School bus swerved to miss second bus
OMAHA, Neb. -- A school bus that crashed while returning from a high school band competition, killing three people and injuring more than 30, had veered off the road to avoid a swerving tour bus, students on board told police.
The driver of the tour bus denied swerving. Drivers of other buses part of a convoy also said the tour bus had not swerved.
People on the tour bus may not have known there was an accident, the sheriff said.
Police planned to re-interview the tour bus driver.
The school bus crashed through a guard rail and plunged 60 feet into a creek on Saturday, killing Benjamin Prescott and Ian Koehler, both 14, and Tracy Kohlmeier, 40, the mother of another band member.
Green's margin shrinks in New York mayor bid
NEW YORK -- Mark Green's victory margin over Fernando Ferrer in the Democratic mayoral runoff shrank as an examination of unofficial returns showed thousands of votes were mistakenly entered more than once. An election official said the outcome was unlikely to change.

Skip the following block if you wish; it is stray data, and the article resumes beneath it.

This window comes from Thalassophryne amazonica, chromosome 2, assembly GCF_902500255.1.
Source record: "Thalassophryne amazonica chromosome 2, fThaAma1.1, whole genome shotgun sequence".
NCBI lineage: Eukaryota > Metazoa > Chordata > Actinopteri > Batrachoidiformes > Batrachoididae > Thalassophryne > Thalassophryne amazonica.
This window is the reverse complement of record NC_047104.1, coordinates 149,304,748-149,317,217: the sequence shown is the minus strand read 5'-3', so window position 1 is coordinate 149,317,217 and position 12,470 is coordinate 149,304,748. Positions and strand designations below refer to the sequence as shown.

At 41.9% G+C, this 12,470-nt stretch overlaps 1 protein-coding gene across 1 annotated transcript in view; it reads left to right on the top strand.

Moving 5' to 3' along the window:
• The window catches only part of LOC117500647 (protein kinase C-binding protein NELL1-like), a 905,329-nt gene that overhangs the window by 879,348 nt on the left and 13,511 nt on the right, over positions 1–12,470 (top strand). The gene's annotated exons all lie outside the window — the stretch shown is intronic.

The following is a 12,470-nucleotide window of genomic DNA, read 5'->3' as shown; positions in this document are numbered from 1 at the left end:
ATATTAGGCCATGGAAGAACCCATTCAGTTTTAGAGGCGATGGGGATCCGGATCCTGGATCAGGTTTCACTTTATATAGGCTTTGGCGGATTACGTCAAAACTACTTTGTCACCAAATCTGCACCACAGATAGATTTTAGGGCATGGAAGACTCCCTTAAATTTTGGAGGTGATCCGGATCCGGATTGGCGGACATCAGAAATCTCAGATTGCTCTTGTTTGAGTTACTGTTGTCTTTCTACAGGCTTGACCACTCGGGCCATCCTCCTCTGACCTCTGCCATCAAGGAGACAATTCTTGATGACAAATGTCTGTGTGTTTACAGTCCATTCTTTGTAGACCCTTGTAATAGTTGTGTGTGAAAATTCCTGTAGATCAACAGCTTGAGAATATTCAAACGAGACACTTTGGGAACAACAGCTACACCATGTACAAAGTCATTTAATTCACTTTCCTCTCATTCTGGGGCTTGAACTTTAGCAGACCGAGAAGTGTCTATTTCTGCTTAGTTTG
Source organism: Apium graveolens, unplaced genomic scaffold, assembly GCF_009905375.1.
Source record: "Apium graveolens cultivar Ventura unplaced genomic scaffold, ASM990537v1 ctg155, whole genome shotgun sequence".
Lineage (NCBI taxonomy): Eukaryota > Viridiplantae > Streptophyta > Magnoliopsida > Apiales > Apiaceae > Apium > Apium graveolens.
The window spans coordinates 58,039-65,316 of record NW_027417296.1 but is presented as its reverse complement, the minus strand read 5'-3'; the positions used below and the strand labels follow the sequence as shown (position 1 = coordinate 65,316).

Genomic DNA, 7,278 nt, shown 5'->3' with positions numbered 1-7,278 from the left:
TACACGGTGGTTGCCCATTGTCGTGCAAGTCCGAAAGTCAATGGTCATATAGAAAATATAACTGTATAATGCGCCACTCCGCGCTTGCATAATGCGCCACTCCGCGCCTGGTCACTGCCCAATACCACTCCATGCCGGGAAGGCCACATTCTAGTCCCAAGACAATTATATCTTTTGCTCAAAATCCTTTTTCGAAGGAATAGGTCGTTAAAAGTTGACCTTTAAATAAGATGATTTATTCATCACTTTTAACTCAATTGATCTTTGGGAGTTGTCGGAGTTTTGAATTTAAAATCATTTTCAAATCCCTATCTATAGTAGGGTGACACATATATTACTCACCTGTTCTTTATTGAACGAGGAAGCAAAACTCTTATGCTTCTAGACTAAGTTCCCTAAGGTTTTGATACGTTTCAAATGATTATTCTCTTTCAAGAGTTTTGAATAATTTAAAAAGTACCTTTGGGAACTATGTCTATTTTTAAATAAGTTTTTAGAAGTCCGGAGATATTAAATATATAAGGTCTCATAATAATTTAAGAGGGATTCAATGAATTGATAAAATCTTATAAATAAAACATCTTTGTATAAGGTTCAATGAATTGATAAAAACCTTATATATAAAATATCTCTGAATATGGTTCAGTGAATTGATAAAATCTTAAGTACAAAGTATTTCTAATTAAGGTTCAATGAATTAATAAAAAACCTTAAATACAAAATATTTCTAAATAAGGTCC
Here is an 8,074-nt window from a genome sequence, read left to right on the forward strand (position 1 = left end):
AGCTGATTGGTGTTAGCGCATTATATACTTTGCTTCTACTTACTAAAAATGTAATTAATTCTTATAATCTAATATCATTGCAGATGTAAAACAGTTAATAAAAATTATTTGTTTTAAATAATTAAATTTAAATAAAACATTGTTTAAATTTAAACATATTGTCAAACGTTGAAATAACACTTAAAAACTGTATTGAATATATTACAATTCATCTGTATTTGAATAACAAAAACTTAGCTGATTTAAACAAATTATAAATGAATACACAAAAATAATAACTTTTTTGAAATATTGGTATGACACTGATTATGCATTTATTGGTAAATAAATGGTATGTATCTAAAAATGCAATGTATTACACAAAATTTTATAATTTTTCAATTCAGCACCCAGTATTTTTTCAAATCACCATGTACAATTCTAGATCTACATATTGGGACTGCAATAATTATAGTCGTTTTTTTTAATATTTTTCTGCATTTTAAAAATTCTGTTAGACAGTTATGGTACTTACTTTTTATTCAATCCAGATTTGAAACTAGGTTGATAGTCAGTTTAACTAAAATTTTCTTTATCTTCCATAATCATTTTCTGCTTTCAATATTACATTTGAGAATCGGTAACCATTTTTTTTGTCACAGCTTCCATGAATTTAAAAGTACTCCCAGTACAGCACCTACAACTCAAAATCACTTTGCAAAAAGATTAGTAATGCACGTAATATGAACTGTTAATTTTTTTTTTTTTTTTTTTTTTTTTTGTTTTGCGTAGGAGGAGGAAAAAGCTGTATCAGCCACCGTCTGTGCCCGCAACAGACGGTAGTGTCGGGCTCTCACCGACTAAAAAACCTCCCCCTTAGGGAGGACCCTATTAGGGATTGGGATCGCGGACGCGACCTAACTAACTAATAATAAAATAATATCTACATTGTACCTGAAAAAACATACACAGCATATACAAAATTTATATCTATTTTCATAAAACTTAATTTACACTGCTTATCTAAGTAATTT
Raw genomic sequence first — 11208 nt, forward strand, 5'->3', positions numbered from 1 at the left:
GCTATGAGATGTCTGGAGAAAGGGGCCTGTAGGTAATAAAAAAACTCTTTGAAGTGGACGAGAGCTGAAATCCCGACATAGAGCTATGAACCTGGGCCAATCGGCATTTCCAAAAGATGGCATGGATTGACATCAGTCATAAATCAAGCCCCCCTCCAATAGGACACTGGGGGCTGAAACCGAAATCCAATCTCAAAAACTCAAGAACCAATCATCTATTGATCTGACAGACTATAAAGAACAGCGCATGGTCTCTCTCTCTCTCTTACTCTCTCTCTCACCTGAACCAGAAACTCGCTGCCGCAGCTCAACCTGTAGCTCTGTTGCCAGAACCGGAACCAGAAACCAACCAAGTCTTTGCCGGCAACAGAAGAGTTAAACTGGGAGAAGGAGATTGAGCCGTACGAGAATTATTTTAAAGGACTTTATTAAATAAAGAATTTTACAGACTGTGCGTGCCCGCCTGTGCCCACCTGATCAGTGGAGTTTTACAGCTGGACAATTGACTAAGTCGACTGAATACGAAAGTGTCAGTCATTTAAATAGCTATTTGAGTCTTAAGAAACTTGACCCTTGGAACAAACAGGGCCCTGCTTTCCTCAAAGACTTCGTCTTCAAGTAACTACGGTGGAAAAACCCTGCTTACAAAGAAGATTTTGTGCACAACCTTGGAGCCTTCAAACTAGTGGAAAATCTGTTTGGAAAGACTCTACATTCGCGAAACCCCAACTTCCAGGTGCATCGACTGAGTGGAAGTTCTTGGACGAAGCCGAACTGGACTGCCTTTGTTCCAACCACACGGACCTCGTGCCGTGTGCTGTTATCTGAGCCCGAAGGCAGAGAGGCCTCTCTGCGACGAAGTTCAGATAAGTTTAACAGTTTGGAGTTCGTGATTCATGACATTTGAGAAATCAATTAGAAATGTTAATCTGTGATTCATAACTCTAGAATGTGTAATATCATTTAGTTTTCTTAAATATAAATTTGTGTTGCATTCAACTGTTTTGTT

"There's no realistic doubt about the outcome," Election Commissioner Douglas Kellner, a Manhattan Democrat, said Sunday.
Returns after last Thursday's election had shown Green, the city's public advocate, with 417,329 votes to 387,523 for Ferrer, the Bronx borough president.
By mid-afternoon Sunday, revised results showed 401,428 votes for Green and 380,784 for Ferrer, a margin of about 20,600 votes. The number of votes cast had shrunk from about 805,000 to about 782,000.
The winner faces Republican Michael Bloomberg in November.
Tests suggest baboons share human traits
Baboons in laboratory experiments showed hints of abstract thinking by picking out various images on a computer screen, a surprising finding that raises new questions about evolution and what distinguishes humans from the rest of the animal kingdom.
Scientists in France and the United States cautioned that only two baboons participated in the comparative tests, and those monkeys were veterans of earlier cognitive experiments.
Even so, researchers said, the results suggest baboons are capable of analogical judgment -- the kind of "this-is-to-that" comparisons that psychologists say is fundamental to reasoning.
-- From wire reports